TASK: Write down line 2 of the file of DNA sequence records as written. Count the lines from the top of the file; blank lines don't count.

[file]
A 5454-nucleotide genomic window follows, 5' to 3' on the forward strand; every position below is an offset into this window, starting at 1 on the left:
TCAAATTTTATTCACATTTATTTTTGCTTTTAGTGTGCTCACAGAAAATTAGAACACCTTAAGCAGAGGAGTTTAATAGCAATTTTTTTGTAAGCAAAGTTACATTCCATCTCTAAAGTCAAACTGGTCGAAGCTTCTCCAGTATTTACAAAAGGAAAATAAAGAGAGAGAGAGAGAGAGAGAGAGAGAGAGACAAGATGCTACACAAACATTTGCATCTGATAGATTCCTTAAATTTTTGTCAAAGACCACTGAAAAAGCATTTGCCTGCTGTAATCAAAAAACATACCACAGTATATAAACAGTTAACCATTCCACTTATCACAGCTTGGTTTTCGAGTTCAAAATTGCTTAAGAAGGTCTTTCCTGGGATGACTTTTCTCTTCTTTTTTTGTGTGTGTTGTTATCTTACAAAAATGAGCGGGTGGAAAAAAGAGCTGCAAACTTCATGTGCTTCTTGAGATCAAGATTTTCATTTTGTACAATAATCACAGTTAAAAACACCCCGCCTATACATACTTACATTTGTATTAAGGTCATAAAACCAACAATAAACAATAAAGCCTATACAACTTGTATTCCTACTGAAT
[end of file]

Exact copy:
TCAAATTTTATTCACATTTATTTTTGCTTTTAGTGTGCTCACAGAAAATTAGAACACCTTAAGCAGAGGAGTTTAATAGCAATTTTTTTGTAAGCAAAGTTACATTCCATCTCTAAAGTCAAACTGGTCGAAGCTTCTCCAGTATTTACAAAAGGAAAATAAAGAGAGAGAGAGAGAGAGAGAGAGAGAGAGACAAGATGCTACACAAACATTTGCATCTGATAGATTCCTTAAATTTTTGTCAAAGACCACTGAAAAAGCATTTGCCTGCTGTAATCAAAAAACATACCACAGTATATAAACAGTTAACCATTCCACTTATCACAGCTTGGTTTTCGAGTTCAAAATTGCTTAAGAAGGTCTTTCCTGGGATGACTTTTCTCTTCTTTTTTTGTGTGTGTTGTTATCTTACAAAAATGAGCGGGTGGAAAAAAGAGCTGCAAACTTCATGTGCTTCTTGAGATCAAGATTTTCATTTTGTACAATAATCACAGTTAAAAACACCCCGCCTATACATACTTACATTTGTATTAAGGTCATAAAACCAACAATAAACAATAAAGCCTATACAACTTGTATTCCTACTGAAT